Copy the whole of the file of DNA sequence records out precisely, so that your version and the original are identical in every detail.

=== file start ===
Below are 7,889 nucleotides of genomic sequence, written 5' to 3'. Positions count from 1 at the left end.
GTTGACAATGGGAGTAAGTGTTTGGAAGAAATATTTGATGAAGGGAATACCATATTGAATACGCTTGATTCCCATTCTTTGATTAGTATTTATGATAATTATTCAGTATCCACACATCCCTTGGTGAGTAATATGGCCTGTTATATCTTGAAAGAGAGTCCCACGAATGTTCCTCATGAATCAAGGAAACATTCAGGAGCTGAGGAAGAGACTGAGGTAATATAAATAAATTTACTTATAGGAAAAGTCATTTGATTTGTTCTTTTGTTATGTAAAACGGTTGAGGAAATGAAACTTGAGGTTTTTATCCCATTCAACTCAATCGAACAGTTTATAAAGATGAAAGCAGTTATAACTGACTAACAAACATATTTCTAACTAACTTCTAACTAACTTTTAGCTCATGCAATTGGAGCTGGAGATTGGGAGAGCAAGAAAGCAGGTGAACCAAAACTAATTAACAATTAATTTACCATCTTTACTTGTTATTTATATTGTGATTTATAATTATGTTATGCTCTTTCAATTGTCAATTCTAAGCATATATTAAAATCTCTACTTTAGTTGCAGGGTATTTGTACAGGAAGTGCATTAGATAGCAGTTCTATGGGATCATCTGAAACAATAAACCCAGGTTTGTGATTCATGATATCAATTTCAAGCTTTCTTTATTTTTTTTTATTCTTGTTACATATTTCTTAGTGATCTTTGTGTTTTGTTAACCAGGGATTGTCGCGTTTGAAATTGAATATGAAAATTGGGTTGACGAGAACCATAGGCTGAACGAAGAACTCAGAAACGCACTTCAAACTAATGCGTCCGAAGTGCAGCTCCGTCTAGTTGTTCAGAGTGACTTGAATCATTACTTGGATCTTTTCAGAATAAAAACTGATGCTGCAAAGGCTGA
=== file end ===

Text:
Below are 7,889 nucleotides of genomic sequence, written 5' to 3'. Positions count from 1 at the left end.
GTTGACAATGGGAGTAAGTGTTTGGAAGAAATATTTGATGAAGGGAATACCATATTGAATACGCTTGATTCCCATTCTTTGATTAGTATTTATGATAATTATTCAGTATCCACACATCCCTTGGTGAGTAATATGGCCTGTTATATCTTGAAAGAGAGTCCCACGAATGTTCCTCATGAATCAAGGAAACATTCAGGAGCTGAGGAAGAGACTGAGGTAATATAAATAAATTTACTTATAGGAAAAGTCATTTGATTTGTTCTTTTGTTATGTAAAACGGTTGAGGAAATGAAACTTGAGGTTTTTATCCCATTCAACTCAATCGAACAGTTTATAAAGATGAAAGCAGTTATAACTGACTAACAAACATATTTCTAACTAACTTCTAACTAACTTTTAGCTCATGCAATTGGAGCTGGAGATTGGGAGAGCAAGAAAGCAGGTGAACCAAAACTAATTAACAATTAATTTACCATCTTTACTTGTTATTTATATTGTGATTTATAATTATGTTATGCTCTTTCAATTGTCAATTCTAAGCATATATTAAAATCTCTACTTTAGTTGCAGGGTATTTGTACAGGAAGTGCATTAGATAGCAGTTCTATGGGATCATCTGAAACAATAAACCCAGGTTTGTGATTCATGATATCAATTTCAAGCTTTCTTTATTTTTTTTTATTCTTGTTACATATTTCTTAGTGATCTTTGTGTTTTGTTAACCAGGGATTGTCGCGTTTGAAATTGAATATGAAAATTGGGTTGACGAGAACCATAGGCTGAACGAAGAACTCAGAAACGCACTTCAAACTAATGCGTCCGAAGTGCAGCTCCGTCTAGTTGTTCAGAGTGACTTGAATCATTACTTGGATCTTTTCAGAATAAAAACTGATGCTGCAAAGGCTGA